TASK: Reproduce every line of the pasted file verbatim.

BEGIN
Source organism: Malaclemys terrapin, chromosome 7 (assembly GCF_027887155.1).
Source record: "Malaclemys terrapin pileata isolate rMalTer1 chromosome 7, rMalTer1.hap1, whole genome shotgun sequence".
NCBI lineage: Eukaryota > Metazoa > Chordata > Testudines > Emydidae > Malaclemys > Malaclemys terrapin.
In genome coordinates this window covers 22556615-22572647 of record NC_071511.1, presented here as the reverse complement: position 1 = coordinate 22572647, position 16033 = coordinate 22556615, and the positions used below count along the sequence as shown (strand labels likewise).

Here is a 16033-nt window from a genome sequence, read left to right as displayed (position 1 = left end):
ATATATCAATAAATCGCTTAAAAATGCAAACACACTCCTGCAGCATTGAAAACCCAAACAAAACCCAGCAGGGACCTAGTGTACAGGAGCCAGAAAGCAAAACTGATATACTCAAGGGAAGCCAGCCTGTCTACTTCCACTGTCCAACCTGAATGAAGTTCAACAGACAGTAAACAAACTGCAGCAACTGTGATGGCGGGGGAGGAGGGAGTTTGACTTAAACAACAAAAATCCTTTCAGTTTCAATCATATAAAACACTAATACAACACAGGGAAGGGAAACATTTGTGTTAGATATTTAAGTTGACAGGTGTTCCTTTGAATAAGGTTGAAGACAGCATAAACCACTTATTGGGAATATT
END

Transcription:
Source organism: Malaclemys terrapin, chromosome 7 (assembly GCF_027887155.1).
Source record: "Malaclemys terrapin pileata isolate rMalTer1 chromosome 7, rMalTer1.hap1, whole genome shotgun sequence".
NCBI lineage: Eukaryota > Metazoa > Chordata > Testudines > Emydidae > Malaclemys > Malaclemys terrapin.
In genome coordinates this window covers 22556615-22572647 of record NC_071511.1, presented here as the reverse complement: position 1 = coordinate 22572647, position 16033 = coordinate 22556615, and the positions used below count along the sequence as shown (strand labels likewise).

Here is a 16033-nt window from a genome sequence, read left to right as displayed (position 1 = left end):
ATATATCAATAAATCGCTTAAAAATGCAAACACACTCCTGCAGCATTGAAAACCCAAACAAAACCCAGCAGGGACCTAGTGTACAGGAGCCAGAAAGCAAAACTGATATACTCAAGGGAAGCCAGCCTGTCTACTTCCACTGTCCAACCTGAATGAAGTTCAACAGACAGTAAACAAACTGCAGCAACTGTGATGGCGGGGGAGGAGGGAGTTTGACTTAAACAACAAAAATCCTTTCAGTTTCAATCATATAAAACACTAATACAACACAGGGAAGGGAAACATTTGTGTTAGATATTTAAGTTGACAGGTGTTCCTTTGAATAAGGTTGAAGACAGCATAAACCACTTATTGGGAATATT